The dark side of intensity in leaders
Kim Gray, February 07, 2013
Intensity in leaders is a sought-after trait. Intense leaders are highly energetic, have tremendous drive to get things done and an unrelenting focus on achieving goals that galvanises others into action. In a growth economy, when there’s lots of opportunity, intense leaders can be inspirational to work for and with. However, there is a dark side to intensity.
This dark side often emerges when times are tough, when there is less opportunity for growth. Because the feeling of intensity can be almost addictive to the leader, they constantly strive for this sense of authority and control, often to the detriment of themselves and definitely to the people they work with.
For HR specialists it is important to identify the characteristics that mark out intense leaders, both for when the positive characteristics are present, but also to help the leader themselves understand when the dark side emerges.
Yet, there is often a blind spot for leaders in understanding the dark side of intensity. They can attribute their success to their intensity. They will have achieved fantastic business results, been sought after for their creativity, drive and work extremely well with their team. Their approach has always delivered so they keep on using the same tactics.
In practice this can mean that, unbeknown to them, leaders can become too demanding and controlling. Instead of inspiring and engaging people, they begin to bulldoze their team. Often this will materialise as micro-management.
Because there is a scale between the bright and the dark side of intensity, leaders can also be unaware of the gradual change. HR managers should be attentive of some of the tell-tale signs that the dark side of intensity is emerging.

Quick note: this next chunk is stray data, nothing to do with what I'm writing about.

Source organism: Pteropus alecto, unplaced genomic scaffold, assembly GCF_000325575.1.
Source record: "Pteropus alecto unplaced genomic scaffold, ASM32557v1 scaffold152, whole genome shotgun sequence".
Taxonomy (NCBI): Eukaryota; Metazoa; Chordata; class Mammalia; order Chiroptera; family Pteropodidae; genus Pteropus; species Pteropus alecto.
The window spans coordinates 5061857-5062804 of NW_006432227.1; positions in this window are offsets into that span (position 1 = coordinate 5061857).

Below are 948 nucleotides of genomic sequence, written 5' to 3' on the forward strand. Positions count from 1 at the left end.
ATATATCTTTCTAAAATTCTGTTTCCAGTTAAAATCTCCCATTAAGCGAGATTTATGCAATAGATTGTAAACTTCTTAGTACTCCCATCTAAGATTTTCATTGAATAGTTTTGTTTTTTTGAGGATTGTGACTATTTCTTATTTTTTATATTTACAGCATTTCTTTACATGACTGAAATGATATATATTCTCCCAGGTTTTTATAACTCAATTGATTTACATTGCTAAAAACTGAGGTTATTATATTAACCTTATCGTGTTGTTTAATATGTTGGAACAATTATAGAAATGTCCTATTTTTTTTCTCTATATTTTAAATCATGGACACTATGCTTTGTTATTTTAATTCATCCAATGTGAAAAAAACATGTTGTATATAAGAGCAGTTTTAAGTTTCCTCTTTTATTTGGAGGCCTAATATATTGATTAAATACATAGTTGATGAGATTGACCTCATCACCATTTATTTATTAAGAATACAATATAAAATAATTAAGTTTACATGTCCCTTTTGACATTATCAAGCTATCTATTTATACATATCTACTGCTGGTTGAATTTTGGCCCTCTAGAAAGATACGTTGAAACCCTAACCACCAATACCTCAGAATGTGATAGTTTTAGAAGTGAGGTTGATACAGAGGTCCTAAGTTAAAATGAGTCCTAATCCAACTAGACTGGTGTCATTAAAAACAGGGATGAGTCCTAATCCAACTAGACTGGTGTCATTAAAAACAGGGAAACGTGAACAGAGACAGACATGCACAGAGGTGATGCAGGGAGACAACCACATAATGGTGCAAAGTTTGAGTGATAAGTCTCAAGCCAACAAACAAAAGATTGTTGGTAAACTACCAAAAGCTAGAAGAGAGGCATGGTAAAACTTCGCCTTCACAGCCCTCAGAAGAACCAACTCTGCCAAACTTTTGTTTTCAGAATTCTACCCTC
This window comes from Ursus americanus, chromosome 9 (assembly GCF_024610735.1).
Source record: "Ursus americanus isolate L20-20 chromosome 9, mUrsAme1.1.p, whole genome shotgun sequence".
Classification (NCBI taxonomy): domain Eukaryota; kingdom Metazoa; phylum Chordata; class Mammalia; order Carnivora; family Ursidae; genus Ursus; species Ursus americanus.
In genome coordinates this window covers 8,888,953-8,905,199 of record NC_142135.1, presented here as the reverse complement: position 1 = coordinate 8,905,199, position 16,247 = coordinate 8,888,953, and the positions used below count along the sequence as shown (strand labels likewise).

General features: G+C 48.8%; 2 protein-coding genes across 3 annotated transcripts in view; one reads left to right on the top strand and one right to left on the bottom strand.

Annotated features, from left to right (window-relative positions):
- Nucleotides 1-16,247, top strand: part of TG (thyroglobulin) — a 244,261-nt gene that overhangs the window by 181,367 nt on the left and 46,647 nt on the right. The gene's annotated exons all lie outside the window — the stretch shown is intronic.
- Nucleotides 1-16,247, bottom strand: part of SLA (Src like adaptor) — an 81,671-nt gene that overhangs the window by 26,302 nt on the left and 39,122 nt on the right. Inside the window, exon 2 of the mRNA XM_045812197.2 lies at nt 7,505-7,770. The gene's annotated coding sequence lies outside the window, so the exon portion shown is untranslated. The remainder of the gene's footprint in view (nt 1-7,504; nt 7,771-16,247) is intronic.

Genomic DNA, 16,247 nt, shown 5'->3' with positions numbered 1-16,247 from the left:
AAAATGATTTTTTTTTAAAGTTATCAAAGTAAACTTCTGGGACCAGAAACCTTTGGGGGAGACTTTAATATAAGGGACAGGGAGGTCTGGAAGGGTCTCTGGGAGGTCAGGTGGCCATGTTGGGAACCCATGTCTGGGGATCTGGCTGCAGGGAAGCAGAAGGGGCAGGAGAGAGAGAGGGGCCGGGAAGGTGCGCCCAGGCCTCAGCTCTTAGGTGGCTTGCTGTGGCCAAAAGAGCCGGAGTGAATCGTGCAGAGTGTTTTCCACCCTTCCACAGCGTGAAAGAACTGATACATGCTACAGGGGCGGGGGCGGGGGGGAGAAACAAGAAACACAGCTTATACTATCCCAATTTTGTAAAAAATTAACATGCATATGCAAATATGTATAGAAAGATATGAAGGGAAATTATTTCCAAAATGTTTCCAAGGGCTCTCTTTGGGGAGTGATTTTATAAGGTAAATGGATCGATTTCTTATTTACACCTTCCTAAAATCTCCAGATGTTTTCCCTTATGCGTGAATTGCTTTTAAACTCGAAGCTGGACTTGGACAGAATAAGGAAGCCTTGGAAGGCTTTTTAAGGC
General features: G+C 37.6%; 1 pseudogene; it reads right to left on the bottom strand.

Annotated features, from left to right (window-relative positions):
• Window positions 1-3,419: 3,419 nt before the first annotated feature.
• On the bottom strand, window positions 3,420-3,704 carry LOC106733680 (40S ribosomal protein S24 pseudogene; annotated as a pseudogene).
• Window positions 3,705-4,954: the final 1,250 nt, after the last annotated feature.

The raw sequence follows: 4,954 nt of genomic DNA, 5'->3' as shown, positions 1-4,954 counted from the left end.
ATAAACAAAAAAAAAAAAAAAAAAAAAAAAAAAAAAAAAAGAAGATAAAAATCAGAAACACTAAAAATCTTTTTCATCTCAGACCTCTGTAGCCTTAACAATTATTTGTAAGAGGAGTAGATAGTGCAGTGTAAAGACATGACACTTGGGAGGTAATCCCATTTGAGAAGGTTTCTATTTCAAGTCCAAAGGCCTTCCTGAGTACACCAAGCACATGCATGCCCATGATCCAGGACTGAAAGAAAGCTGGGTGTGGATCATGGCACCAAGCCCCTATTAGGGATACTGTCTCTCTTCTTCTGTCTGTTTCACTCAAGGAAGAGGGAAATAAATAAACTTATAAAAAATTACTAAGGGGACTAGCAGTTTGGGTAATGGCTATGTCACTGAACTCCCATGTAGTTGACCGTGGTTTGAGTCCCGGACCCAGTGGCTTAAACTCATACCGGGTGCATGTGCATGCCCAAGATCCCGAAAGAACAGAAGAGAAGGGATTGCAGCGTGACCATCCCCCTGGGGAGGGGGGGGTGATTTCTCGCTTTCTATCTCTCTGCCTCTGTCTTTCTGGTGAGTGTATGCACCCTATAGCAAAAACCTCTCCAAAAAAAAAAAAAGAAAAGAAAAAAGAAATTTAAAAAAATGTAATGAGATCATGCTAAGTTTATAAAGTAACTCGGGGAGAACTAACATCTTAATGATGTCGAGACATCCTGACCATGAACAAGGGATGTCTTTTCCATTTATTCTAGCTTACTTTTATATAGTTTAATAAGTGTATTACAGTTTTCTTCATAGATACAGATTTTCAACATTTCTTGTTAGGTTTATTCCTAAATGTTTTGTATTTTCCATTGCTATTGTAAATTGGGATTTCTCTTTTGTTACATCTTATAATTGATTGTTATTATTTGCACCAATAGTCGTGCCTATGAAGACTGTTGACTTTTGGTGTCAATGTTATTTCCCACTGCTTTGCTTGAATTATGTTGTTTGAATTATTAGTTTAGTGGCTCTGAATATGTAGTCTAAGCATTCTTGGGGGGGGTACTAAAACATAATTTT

Leaders exhibit frustration at a lack of results. This is a common place characteristic of leaders, but a hallmark of intensity is that leaders refuse to accept the situation and be flexible in their response to understand. They end up driving and demanding more and more from their team.
When out of room to manoeuvre, the laser like focus of intense leaders stays on full beam, drilling down into each individual and their area too strongly and too long.
Leaders unconsciously push harder and harder, trying to recreate the sense of exhilaration for themselves that comes from zest and drive. They might be blinded to the subtle resistance that starts to build up around them.
The team starts to feel undermined, undervalued and in some cases bullied. There will be a rise in complaints about leaders from previously high performing teams. At this point the situation has already become critical and will need to be quickly and assertively managed.
Leadership starts with the real ability to lead oneself first and foremost, before one can lead others. Daniel Goleman in his book 'Working with Emotional Intelligence' names these as the first two components of leadership as self-awareness and self-management. Coaching can be one of the valuable tools used to help leaders increase their awareness of self.
Leaders will need to understand the reasons behind their constant pushing, which can be a desire to get back to the bright side of intensity. There can often be the internal fear of not delivering on goals and importantly, that their own sense of competence is challenged. Because intensity had always been equated to success, this is often the first time that the leader's ability to deliver is under threat.
Intense leaders, just like any other leader, will need to recognise when their intensity is running the show. Now in these very different market conditions leaders will need to learn to deploy the intensity differently and to learn when and how to dial it down and replace it with other forms of motivation, for example where leaders consciously move from driving to coaching team members. This requires a new form of patience and a slower pace of action.
Allowing the dark side of intensity to get out of control will erode trust in the leader. Hearing feedback on their behaviour is particularly hard but also eye-opening. The support of the HR department is crucial during this stage, as leaders battle to regain the trust of their team.
It is important though that intense leaders do not overcompensate for their style. The bright side is still a positive force for good and motivation when deployed judiciously. It does require self-awareness to know when and where the line between the bright side and the dark side of intensity emerges, and this is where HR can be an invaluable resource.
Kate Lanz, (pictured) executive coach, Lanz Executive Coaching